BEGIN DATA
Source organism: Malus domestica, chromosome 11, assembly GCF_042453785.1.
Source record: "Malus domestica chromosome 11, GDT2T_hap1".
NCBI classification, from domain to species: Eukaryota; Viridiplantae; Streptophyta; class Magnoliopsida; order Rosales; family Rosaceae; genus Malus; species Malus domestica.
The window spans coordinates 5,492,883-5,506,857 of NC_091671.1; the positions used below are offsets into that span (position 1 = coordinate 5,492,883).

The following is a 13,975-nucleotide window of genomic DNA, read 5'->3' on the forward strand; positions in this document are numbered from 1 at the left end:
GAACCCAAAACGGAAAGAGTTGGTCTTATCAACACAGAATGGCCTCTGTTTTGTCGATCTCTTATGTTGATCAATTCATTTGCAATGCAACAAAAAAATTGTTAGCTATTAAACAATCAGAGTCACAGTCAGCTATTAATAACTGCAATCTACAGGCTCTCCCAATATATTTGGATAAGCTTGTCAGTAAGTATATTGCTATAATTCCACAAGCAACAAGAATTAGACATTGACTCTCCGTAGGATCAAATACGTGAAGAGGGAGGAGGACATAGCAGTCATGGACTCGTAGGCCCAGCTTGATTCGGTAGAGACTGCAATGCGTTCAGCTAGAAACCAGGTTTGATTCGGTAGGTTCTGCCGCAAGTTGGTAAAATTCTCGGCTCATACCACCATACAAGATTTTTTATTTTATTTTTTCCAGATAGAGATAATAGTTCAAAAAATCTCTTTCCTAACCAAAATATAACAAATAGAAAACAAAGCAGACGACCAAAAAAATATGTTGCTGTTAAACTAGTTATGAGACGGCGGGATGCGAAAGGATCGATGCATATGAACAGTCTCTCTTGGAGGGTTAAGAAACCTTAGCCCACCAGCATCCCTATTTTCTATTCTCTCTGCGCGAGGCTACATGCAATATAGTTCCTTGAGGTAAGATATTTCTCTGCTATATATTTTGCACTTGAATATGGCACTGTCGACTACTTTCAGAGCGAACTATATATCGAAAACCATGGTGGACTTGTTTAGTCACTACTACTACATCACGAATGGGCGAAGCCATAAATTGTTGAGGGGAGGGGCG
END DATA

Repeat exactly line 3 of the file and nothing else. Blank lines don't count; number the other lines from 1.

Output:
NCBI classification, from domain to species: Eukaryota; Viridiplantae; Streptophyta; class Magnoliopsida; order Rosales; family Rosaceae; genus Malus; species Malus domestica.